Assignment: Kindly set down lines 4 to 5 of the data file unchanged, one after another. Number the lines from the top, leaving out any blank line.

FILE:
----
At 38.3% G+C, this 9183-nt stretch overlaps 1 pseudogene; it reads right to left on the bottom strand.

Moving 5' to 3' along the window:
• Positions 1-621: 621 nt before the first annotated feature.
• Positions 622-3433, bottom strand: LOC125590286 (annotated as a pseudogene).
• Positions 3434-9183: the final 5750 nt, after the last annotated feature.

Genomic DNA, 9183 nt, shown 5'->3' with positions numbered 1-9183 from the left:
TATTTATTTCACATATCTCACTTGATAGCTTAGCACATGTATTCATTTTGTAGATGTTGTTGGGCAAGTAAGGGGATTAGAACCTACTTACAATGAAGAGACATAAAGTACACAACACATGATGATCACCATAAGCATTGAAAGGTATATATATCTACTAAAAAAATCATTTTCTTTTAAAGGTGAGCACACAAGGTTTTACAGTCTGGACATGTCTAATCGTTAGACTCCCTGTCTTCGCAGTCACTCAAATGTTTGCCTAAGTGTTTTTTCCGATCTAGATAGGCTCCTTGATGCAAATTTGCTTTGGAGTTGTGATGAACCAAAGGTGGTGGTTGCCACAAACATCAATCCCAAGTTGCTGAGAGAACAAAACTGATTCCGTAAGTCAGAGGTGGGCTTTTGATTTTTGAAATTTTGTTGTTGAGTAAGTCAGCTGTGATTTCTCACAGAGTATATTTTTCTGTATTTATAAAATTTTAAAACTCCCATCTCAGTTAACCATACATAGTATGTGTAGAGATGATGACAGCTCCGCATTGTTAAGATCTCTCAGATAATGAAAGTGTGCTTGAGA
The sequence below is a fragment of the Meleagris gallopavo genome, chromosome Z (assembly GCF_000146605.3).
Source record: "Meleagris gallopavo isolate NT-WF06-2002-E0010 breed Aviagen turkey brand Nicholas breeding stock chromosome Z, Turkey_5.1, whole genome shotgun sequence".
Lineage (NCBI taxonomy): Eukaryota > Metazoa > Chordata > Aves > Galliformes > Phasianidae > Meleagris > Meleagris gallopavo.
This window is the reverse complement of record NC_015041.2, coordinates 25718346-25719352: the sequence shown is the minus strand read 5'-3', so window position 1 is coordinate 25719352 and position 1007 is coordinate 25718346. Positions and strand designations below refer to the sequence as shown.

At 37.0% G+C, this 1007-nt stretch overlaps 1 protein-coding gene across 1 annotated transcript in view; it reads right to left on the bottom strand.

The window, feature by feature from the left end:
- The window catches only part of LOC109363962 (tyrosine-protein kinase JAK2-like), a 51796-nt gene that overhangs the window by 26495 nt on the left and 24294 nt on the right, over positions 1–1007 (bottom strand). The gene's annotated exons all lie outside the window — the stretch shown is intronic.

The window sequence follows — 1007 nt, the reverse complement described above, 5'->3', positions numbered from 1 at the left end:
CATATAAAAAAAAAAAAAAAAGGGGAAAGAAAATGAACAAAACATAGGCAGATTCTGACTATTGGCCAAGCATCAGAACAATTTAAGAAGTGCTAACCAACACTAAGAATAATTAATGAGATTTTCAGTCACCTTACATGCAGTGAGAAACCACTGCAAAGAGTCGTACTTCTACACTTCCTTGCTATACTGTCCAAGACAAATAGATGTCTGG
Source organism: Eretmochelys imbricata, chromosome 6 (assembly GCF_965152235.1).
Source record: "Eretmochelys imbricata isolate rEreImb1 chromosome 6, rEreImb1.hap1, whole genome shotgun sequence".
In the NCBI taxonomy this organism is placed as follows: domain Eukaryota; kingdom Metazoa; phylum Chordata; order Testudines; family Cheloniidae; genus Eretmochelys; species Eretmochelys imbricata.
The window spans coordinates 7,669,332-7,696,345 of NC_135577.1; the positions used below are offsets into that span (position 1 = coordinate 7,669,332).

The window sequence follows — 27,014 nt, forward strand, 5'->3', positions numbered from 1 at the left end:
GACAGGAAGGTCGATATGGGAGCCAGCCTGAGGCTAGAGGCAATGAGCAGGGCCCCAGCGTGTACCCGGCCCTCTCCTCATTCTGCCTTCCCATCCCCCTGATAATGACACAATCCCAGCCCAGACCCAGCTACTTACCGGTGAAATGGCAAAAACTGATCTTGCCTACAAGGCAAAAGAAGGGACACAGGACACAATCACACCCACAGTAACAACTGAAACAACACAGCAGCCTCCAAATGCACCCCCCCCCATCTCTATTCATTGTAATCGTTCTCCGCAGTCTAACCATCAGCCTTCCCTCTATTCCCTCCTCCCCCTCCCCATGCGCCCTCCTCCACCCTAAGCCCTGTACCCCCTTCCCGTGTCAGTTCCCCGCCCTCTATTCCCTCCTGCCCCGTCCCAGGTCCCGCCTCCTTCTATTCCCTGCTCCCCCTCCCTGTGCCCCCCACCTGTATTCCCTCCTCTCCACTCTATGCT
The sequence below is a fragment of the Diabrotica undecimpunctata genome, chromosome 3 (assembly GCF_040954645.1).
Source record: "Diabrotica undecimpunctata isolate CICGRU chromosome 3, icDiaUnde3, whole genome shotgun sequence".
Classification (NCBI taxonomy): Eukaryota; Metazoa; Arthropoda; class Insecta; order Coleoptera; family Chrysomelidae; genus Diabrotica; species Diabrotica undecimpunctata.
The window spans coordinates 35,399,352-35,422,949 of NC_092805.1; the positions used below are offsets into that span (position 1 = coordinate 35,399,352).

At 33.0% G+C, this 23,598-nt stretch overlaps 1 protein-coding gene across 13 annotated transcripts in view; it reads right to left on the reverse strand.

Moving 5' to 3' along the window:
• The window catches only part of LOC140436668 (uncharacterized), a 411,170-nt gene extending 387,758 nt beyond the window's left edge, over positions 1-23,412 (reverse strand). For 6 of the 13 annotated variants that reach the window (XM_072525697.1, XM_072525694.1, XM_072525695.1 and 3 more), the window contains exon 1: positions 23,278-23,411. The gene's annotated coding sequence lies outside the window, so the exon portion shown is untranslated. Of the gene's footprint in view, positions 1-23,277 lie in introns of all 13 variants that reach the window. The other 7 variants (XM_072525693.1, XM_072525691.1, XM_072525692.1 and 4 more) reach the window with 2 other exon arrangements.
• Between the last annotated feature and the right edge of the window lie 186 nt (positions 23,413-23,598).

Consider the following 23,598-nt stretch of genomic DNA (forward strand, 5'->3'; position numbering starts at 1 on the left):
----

• Positions 622-3433, bottom strand: LOC125590286 (annotated as a pseudogene).
• Positions 3434-9183: the final 5750 nt, after the last annotated feature.